Starbucks set to open drive-thru near industrial estate in County Durham

What Starbucks might look like

A Starbucks drive-thru and a new gas station have won councilor approval.

The cafe and service station will be built near Admiralty Way, the Fox Cover industrial estate, Spectrum shopping park and a ‘garden village’ development in Seaham.

The plan, by CG Robinson and Sons and CJ Leonard and Sons, quickly got the green light from Durham County Council’s planning committee.

The caravan park proposals had been removed from the program, the meeting announced on Tuesday (October 4th).

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Admiralty Road, Seaham. Photo: Google.

Senior planning officer Graham Blakey said: “The application originally included a much larger portion of land which also offered a caravan site.

“However, following amendments to officers’ proposals and opinions, this has been removed from the application.”

He said there had been objections from Seaham Borough Council over potential waste issues, green credentials and proximity to the garden village, while the National Trust and CPRE (Campaign for the Protection of Rural England ) were concerned about impacts to the heritage coast and countryside. , and two letters raised issues of road safety, parking, crime and anti-social behavior.

“However, many of them were related to the now-omitted caravan site,” Mr Blakey said.

He said the removal of the caravan park “has significantly reduced the impacts on the landscape, the road network and the locality”.

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Planning officers recommended approving the plan, saying it would meet trade and demand for passage.

Councilor Maura McKeon asked the plaintiff to defend the gas station “in light of the shift we’re all going to have to make soon towards electric vehicles, phasing out petrol.”

She said, “I’m afraid there’s a little white elephant over there.”

Cllr Maura McKeon. Photo: Stuart Boulton.

ELG Planning’s Jeremy Good said there would be electric vehicle charging stations, adding: “People are still using petrol and diesel. It’s necessary.”

Planning manager Stephen Reed said: “I think the general view is that as society changes and there is a modal shift towards electric vehicles, I have no doubt that the operator will have to change its business model.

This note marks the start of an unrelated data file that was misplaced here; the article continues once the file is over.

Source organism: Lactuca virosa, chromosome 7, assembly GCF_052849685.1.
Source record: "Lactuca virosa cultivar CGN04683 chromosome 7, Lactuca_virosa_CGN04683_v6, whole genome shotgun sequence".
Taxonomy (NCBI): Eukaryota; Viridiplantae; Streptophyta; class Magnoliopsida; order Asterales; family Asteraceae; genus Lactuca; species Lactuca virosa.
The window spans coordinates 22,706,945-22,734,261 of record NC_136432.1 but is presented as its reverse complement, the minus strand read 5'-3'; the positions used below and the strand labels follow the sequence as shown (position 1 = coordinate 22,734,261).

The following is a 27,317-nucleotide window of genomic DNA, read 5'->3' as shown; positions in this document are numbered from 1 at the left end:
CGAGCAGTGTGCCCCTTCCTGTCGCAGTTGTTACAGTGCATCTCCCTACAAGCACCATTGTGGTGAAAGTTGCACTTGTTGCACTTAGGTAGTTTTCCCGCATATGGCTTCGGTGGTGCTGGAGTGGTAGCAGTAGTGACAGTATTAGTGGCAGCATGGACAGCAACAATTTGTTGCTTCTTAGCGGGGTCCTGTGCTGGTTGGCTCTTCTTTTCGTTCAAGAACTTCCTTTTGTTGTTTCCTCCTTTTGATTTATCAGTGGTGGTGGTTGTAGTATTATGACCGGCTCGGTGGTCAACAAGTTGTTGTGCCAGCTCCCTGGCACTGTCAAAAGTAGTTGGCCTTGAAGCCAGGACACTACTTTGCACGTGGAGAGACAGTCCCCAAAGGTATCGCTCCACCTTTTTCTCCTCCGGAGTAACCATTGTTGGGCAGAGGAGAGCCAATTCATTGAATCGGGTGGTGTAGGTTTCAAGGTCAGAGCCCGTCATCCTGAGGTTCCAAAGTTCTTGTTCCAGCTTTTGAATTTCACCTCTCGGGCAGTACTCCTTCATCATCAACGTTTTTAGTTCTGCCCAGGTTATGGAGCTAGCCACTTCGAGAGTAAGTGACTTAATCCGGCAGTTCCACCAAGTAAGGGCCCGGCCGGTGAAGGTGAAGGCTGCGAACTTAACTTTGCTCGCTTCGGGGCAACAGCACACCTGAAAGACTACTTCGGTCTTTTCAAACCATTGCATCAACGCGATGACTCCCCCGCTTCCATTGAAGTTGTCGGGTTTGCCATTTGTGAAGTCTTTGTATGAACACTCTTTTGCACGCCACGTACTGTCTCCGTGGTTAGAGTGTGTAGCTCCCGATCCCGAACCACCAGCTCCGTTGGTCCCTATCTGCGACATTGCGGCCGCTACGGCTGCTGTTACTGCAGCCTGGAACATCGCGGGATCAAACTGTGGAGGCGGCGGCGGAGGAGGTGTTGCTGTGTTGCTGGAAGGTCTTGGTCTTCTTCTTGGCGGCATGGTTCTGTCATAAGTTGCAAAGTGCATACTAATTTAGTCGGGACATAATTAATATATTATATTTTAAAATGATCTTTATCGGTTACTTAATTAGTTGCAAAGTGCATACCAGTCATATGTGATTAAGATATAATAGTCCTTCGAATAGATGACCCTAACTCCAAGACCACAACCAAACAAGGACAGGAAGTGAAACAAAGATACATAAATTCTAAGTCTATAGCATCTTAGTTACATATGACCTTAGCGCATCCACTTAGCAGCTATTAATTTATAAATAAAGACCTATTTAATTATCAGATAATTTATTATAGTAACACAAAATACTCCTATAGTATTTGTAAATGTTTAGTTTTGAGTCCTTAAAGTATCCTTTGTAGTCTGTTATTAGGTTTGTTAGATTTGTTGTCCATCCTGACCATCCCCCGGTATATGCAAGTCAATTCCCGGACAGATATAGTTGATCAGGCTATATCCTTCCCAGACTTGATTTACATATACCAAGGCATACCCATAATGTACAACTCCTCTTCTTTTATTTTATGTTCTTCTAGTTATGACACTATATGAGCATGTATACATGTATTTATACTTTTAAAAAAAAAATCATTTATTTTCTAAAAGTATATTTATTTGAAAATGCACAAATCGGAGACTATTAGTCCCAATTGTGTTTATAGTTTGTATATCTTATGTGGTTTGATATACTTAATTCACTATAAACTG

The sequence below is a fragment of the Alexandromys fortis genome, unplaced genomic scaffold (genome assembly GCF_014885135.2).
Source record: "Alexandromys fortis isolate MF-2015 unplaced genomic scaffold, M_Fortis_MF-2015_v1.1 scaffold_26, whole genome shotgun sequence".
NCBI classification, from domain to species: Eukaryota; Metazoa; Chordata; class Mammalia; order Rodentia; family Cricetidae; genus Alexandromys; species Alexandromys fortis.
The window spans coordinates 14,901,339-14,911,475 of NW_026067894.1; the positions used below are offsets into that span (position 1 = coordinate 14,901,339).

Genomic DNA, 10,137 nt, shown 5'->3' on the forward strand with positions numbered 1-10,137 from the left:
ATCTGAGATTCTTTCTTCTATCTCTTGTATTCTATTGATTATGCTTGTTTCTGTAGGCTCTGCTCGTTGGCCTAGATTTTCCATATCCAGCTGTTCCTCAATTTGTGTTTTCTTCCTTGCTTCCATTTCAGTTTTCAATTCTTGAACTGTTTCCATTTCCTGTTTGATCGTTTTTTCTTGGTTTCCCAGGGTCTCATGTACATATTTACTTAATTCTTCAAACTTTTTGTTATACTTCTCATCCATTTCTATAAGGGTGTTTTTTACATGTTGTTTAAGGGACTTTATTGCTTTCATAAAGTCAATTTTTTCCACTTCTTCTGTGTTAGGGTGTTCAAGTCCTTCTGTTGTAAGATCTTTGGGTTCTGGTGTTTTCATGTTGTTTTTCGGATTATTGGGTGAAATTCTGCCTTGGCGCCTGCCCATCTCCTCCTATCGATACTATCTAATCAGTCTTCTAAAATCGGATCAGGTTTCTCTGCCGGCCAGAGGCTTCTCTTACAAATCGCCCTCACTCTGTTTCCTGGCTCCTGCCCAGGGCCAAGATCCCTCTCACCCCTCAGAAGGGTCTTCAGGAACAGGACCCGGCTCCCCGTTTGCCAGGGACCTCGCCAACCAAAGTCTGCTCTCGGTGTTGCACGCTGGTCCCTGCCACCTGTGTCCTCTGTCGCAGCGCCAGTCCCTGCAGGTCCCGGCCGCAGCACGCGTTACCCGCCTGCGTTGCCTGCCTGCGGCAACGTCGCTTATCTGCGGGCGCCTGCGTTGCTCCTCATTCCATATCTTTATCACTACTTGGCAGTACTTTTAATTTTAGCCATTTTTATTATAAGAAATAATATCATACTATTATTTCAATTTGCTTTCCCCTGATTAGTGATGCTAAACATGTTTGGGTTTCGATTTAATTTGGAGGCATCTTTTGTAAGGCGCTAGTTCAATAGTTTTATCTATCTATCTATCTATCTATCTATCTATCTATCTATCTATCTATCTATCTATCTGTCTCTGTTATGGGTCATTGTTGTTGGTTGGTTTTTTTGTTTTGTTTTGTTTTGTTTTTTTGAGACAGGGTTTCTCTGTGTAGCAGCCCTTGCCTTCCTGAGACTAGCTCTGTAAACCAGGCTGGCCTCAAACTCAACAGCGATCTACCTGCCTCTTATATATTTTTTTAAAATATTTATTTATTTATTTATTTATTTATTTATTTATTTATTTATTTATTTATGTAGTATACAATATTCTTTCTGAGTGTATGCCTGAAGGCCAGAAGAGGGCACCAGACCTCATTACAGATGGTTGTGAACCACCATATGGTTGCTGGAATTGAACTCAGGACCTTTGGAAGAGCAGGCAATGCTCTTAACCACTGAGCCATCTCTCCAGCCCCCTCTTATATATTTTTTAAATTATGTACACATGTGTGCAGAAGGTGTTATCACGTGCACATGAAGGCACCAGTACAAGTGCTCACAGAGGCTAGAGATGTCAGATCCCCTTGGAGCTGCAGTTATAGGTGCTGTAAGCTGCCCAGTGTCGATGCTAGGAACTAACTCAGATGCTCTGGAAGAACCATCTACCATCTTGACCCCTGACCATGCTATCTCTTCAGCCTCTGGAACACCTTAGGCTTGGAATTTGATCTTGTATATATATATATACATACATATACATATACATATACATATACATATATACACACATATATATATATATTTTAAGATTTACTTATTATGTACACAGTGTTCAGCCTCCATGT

“While that’s a very good point, I don’t think we would give that any real weight in determining the planning.

“Obviously we are in very changing circumstances as transport moves towards a more electric model.

“My personal view is that it’s more likely that over the years the operator here may have to change the layout.

“It’s a business plan decision for the candidate to make.”

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Cllr Carl Marshall said: “I think it’s not in the gift of this committee to look at the viability of companies and their sustainability.

“I think we’re a long way from diesel and (petrol) cars that aren’t on the roads as such and I think until then, unfortunately, there will still be a need for petrol stations.

“This will create much-needed jobs.”

Customer Carl Marshall. Photo: Echo of the North.

Cllr Craig Martin said: “It’s not the job of planning to deal with the looming future difficulties of petrol and diesel versus electric and this phasing. I will support that.”

He said such facilities were necessary to attract people to work nearby: “We can’t just think of building business parks. We need to build additional elements.

The Environment Agency objected, saying there was not enough information on managing ‘unacceptable’ risks to groundwater, but Mr Blakey said a condition of planning could guarantee a technical solution to this problem.

All councilors voted to adopt the plan except for one abstention.

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